From classroom to campaign trail: 5 teachers eye city council seats

From classroom to campaign trail: 5 teachers eye city council seats
Susan Sadlowski Garza meets with a supporter as she campaigns in the 10th ward. WBEZ/Becky Vevea
From classroom to campaign trail: 5 teachers eye city council seats
Susan Sadlowski Garza meets with a supporter as she campaigns in the 10th ward. WBEZ/Becky Vevea

From classroom to campaign trail: 5 teachers eye city council seats

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Susan Sadlowski Garza is the only counselor at Jane Addams Elementary, a school of about 850 students on the far South Side of Chicago.

But there, she says, she can only do so much. So she’s moving beyond the walls of her school.

“Hi! Good morning, how are you? My name is Sue Sadlowski Garza, I’m running for alderman,” Garza said to a potential voter, while door-knocking in the 10th Ward in early January.

Teachers are embedded in their communities and are often among the first people to see how policies made downtown play out on the ground.

“Ward by ward and everywhere we go, people have had it,” she said.

Garza is one of five teachers running this time for Chicago’s City Council, an unusually high number, propelled by Chicago Teachers Union President Karen Lewis.

Lewis spent much of last fall building political momentum to see if she could challenge Mayor Rahm Emanuel, but then was sidelined by a cancerous brain tumor last October. Rank-and-file teachers had started to line up behind her, challenging aldermen loyal to the mayor. Those still running include: Ed Hershey (25th), Tim Meegan (33rd), Tara Stamps (37th), and Dianne Daleiden (40th).

As harp-tongued as ever, Lewis gave her first public address on Monday at a City Club of Chicago luncheon. Afterward, Garza and Stamps stood next to Lewis as she answered questions from reporters.

“This is not about one race or one year, one electoral cycle,” Lewis said. “It’s about building, changing the political landscape in Chicago because it’s not going to change if we don’t try.”

All of the teachers running have gotten endorsements and cash from the CTU — anywhere from $5,000 to $32,000.

But those campaign contributions pale in comparison to those of incumbents, who are all close allies of Emanuel: John Pope (10th), Danny Solis (25th), Emma Mitts (37th), Deb Mell (33rd), and Pat O’Connor (40th).

The CTU also doesn’t have a deep-pocketed Super-PAC helping get their message out. Emanuel ally and former CPS spokeswoman Becky Carroll is head of Chicago Forward, a Washington-style political action committee with millions to spend on ads, mailers, and other campaign efforts that support aldermen who side with the mayor.

Aldermen like Garza’s opponent, John Pope. City council records show Pope has voted with Emanuel 100 percent of the time since 2011.

But Pope scoffed at the thought that he is “a rubber stamp”.

“I’m not a rubber stamp for anyone but the 10th warders, my neighbors, my friends, my family members,” Pope told WBEZ.

He said he’s proud of his record bringing jobs to the ward, improving schools, and more recently working to control pet coke pollution.

Garza said he could still do more to involve local residents; that sentiment of ‘more needs to be done’ was echoed by the other CTU-backed candidates. They want wards to be run more from the bottom up.

“It should be residents driving decisions,” said Tim Meegan, a candidate for 33rd Ward alderman and a teacher at Roosevelt High School. “It shouldn’t be the alderman saying this is what you’re going to get.”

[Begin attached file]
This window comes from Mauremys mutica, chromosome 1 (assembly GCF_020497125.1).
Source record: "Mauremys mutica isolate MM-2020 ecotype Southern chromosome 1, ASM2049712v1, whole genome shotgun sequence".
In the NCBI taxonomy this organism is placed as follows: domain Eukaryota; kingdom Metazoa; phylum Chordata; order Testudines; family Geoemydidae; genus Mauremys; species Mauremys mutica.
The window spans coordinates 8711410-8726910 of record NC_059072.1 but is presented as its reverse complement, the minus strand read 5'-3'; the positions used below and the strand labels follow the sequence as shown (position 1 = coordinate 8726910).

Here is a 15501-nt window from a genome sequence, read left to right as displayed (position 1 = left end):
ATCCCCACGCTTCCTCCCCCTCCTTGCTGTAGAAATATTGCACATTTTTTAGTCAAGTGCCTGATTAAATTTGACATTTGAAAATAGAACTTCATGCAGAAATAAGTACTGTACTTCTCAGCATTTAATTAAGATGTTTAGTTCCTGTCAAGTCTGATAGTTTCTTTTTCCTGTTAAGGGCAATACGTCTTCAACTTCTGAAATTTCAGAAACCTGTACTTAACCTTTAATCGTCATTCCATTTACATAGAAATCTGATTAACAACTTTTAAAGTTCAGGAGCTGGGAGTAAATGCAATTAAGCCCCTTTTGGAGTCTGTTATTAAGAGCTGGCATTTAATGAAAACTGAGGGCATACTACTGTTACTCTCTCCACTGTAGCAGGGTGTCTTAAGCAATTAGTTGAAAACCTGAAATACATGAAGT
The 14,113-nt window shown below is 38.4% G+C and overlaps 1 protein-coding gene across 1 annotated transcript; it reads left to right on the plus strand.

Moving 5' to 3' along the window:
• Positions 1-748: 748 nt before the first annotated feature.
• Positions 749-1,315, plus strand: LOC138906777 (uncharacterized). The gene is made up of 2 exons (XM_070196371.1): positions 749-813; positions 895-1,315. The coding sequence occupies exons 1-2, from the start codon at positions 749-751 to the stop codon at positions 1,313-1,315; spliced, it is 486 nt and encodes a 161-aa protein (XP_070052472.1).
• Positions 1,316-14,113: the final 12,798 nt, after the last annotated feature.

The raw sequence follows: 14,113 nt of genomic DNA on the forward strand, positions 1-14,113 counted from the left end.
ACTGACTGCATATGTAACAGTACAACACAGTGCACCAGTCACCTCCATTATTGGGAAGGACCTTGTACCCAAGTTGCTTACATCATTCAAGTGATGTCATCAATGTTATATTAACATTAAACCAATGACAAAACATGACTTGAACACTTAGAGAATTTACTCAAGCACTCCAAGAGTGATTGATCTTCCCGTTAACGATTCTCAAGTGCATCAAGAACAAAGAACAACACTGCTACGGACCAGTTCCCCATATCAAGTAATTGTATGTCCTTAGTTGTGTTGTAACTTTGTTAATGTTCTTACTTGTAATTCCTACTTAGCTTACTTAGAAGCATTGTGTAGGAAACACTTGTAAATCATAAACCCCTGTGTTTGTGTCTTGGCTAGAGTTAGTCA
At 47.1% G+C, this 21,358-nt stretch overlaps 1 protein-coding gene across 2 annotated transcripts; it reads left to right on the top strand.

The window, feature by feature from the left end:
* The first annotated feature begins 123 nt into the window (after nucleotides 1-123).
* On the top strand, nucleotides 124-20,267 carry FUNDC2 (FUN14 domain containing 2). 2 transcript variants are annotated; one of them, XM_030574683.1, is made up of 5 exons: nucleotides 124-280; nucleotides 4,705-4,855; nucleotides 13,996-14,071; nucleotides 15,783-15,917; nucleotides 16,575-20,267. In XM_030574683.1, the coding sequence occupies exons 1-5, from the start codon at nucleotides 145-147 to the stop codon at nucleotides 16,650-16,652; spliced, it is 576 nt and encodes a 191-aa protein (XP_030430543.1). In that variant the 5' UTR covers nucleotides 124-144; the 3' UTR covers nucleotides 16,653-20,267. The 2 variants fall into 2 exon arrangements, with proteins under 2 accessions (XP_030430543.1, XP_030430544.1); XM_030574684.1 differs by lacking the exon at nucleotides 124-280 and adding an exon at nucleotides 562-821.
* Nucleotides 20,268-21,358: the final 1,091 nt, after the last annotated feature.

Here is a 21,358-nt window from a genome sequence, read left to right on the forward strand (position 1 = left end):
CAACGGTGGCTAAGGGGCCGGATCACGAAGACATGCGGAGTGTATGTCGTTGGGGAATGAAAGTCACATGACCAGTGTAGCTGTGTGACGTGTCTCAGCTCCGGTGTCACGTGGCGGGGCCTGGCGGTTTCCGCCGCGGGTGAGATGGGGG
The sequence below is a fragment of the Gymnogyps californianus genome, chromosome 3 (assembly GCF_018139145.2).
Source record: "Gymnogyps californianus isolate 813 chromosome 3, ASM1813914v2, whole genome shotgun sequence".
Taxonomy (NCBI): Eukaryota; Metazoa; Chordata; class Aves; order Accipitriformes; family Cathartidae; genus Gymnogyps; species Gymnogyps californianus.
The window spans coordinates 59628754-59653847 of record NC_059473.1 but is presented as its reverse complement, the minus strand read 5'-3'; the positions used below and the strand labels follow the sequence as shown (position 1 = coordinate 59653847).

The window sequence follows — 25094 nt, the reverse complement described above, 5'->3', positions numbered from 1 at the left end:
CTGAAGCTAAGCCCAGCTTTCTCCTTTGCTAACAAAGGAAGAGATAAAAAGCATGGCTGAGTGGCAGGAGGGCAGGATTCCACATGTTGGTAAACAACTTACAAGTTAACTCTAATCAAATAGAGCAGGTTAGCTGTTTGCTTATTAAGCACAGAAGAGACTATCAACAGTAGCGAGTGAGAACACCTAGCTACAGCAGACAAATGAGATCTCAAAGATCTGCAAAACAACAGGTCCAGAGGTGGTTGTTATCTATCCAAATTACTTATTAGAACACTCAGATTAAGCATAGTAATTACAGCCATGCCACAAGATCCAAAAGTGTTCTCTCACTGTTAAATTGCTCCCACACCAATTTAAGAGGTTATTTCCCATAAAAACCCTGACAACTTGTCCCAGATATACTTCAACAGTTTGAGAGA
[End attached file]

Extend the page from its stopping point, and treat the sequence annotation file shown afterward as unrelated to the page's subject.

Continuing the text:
Meegan noted that idea—getting more people on the ground involved—is the same one CTU leadership came to power with in 2010.

“In 2010, when CORE took over the Chicago Teachers Union, we switched from a top-down, service-oriented union to a bottom-up, social justice like, grassroots movement.”

When Lewis, and a group called CORE, took over the union in 2010, they vowed to include the voices of rank-and-file teachers. They saw previous CTU leaders as too narrowly focused on wages and benefits, and not fighting back on the broader policies of former Mayor Richard M. Daley, like the expansion of charter schools.

Meegan is running for 33rd Ward alderman on the North Side against incumbent Deb Mell. She was appointed by Emanuel after her father, Dick Mell, stepped down. The older Mell was one of the longest serving aldermen in City Council history.

Deb Mell said she’s running the office differently than her dad did, including bringing the community into decision making.

“I think it’s great that people get involved in the political process,” she said of Meegan’s candidacy. “The voters now have a chance to comment on the job I’ve done in the last year and a half.”

Mell has raised more than $75,000 to Meegan’s roughly $32,000. But, Mell pointed out, the largest single donation made in the 33rd race so far has been $15,000 given to Meegan by the CTU.

It’s a different story for Garza. Pope has raised almost triple what she holds in her campaign coffers.

Garza’s headquarters are in an old taco shop that closed a few years ago. The soda machine still sits next to the counter with a sign that reads: No Refills. Above a booth in the corner hangs a faded old campaign sign.

It’s not her’s. It’s her dad’s.

Garza grew up just down the road, in the shadow of the old steel mills, where her dad, Ed Sadlowski, served as president of the local chapter of the United Steelworkers of America. The 10th Ward looked a lot different then.

“Everybody was working,” Garza said. “It was a very prosperous neighborhood. There was a restaurant and bar on every corner. And when the mills went away, things really started to change.”

Garza said her father’s fight to keep the mills open wasn’t just about saving jobs. It was also about the health of the communities surrounding the mills.

It’s not all that different, Garza argues, from what the CTU is trying to do now.